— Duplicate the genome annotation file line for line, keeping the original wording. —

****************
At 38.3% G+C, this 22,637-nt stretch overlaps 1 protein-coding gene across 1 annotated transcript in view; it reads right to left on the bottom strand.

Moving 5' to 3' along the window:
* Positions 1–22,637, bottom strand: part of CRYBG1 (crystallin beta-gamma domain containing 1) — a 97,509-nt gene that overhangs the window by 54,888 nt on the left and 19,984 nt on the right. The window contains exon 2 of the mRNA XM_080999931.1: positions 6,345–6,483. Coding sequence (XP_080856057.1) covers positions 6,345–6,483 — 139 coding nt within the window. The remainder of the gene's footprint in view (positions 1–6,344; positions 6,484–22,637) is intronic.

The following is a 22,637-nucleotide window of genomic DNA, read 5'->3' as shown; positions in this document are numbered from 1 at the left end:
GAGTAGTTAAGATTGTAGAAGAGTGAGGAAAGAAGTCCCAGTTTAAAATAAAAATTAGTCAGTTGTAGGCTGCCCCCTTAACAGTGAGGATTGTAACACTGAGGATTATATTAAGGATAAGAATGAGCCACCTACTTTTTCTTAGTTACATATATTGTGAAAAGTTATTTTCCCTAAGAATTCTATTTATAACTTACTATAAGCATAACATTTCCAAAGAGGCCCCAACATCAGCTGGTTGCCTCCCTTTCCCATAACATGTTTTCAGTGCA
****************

At 38.3% G+C, this 22,637-nt stretch overlaps 1 protein-coding gene across 1 annotated transcript in view; it reads right to left on the bottom strand.

Moving 5' to 3' along the window:
* Positions 1–22,637, bottom strand: part of CRYBG1 (crystallin beta-gamma domain containing 1) — a 97,509-nt gene that overhangs the window by 54,888 nt on the left and 19,984 nt on the right. The window contains exon 2 of the mRNA XM_080999931.1: positions 6,345–6,483. Coding sequence (XP_080856057.1) covers positions 6,345–6,483 — 139 coding nt within the window. The remainder of the gene's footprint in view (positions 1–6,344; positions 6,484–22,637) is intronic.

The following is a 22,637-nucleotide window of genomic DNA, read 5'->3' as shown; positions in this document are numbered from 1 at the left end:
GAGTAGTTAAGATTGTAGAAGAGTGAGGAAAGAAGTCCCAGTTTAAAATAAAAATTAGTCAGTTGTAGGCTGCCCCCTTAACAGTGAGGATTGTAACACTGAGGATTATATTAAGGATAAGAATGAGCCACCTACTTTTTCTTAGTTACATATATTGTGAAAAGTTATTTTCCCTAAGAATTCTATTTATAACTTACTATAAGCATAACATTTCCAAAGAGGCCCCAACATCAGCTGGTTGCCTCCCTTTCCCATAACATGTTTTCAGTGCA